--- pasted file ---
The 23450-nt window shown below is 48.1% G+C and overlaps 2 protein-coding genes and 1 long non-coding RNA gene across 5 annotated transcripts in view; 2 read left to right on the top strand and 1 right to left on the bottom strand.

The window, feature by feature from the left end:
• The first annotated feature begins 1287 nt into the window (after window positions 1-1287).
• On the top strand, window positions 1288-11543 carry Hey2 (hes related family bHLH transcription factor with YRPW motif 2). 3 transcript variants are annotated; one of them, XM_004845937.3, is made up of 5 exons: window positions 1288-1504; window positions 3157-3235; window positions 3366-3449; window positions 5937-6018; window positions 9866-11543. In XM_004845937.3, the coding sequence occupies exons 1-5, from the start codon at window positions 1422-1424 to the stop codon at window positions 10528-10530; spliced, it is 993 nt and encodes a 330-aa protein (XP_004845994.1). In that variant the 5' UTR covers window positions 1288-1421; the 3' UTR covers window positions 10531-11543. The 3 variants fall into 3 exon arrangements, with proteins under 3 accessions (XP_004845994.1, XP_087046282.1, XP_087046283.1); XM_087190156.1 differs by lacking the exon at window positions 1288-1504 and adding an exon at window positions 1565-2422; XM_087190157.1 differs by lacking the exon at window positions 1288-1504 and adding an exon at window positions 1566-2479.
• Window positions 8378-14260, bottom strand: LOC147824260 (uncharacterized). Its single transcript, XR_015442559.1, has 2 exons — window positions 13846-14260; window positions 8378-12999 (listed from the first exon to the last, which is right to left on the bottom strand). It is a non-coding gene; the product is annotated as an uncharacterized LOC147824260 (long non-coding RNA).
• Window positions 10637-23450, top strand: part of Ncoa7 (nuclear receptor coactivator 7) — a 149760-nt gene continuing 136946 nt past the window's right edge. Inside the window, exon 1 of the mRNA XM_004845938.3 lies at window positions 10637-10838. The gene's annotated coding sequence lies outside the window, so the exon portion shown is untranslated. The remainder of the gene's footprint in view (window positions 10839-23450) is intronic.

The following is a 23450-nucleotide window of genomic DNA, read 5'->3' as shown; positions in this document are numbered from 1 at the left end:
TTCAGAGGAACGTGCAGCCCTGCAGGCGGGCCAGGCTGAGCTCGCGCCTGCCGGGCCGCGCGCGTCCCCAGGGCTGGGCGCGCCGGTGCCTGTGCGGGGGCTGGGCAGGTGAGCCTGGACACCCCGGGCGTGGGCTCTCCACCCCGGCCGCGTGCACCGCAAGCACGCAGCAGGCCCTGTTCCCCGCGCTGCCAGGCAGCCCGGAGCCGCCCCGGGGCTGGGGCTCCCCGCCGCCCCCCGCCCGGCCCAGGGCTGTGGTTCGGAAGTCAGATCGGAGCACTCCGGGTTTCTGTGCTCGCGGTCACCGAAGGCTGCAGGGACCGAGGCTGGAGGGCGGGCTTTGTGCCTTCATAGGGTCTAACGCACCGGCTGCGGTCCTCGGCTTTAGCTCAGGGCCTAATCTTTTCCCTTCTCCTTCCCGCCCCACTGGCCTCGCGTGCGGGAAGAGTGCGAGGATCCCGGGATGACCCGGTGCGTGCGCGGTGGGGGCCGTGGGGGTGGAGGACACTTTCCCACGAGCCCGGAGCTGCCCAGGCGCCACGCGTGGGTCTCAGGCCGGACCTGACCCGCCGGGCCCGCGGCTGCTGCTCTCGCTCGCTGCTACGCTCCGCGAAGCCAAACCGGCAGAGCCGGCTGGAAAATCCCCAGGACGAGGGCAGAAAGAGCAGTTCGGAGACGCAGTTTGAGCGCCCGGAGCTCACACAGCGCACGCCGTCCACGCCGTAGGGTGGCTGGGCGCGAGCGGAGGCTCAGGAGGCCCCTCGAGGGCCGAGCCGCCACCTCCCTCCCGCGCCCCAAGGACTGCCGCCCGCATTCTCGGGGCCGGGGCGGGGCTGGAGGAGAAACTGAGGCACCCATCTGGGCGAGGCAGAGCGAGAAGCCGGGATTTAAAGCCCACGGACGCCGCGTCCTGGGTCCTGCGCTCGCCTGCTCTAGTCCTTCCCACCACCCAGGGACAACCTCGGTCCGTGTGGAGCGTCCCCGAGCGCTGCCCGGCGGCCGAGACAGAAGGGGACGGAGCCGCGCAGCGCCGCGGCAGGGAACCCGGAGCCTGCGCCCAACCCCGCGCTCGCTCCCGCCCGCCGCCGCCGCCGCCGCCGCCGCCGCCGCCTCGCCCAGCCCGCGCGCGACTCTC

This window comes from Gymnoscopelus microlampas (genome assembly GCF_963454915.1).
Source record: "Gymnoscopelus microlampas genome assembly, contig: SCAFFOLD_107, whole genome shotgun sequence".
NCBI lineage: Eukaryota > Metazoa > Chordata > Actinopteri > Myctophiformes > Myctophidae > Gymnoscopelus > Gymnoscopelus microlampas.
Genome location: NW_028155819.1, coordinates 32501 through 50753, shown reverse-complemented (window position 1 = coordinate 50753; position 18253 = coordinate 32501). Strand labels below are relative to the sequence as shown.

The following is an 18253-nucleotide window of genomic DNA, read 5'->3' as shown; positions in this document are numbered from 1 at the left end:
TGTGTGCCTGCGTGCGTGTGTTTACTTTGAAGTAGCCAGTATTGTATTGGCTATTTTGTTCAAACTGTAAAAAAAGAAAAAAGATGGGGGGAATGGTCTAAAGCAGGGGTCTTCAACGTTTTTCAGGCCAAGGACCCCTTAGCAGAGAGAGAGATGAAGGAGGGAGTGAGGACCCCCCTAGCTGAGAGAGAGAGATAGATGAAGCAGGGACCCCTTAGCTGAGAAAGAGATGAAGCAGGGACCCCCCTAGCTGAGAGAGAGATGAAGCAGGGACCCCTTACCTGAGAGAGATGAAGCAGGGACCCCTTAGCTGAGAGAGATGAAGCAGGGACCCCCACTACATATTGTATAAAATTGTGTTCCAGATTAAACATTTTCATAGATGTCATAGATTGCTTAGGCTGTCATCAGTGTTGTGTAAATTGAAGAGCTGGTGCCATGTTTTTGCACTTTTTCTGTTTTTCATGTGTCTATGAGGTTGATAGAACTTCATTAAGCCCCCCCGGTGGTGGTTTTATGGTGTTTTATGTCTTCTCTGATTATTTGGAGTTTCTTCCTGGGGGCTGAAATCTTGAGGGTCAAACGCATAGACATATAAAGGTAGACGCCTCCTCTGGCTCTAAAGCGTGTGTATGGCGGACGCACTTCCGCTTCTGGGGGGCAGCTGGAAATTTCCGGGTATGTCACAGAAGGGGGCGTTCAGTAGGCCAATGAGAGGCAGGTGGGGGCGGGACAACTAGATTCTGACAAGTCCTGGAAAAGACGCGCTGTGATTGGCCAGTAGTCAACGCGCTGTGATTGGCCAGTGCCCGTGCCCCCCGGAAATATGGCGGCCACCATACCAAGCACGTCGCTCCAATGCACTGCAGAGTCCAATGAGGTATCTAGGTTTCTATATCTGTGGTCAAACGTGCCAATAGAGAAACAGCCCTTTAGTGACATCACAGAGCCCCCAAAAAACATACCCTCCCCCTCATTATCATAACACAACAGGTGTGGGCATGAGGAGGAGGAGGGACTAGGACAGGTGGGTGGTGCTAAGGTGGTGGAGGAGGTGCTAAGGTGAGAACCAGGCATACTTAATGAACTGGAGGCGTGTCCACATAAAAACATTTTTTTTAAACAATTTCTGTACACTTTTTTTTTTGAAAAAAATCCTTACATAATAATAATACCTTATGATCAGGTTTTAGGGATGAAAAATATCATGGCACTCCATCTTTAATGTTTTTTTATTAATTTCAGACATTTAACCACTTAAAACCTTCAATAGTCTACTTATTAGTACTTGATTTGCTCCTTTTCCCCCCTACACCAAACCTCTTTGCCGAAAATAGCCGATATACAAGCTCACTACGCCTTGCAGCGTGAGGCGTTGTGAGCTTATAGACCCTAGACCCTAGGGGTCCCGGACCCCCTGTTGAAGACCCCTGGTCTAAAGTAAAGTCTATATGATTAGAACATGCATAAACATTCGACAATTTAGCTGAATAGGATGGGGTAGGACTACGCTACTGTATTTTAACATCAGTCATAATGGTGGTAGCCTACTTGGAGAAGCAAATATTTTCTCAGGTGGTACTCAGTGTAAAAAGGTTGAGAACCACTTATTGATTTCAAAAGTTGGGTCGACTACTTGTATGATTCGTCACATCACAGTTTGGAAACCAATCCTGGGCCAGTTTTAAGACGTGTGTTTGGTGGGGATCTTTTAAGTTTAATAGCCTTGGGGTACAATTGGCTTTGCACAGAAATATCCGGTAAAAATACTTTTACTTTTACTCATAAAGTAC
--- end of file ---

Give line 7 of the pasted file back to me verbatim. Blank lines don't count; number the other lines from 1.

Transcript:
The following is a 23450-nucleotide window of genomic DNA, read 5'->3' as shown; positions in this document are numbered from 1 at the left end: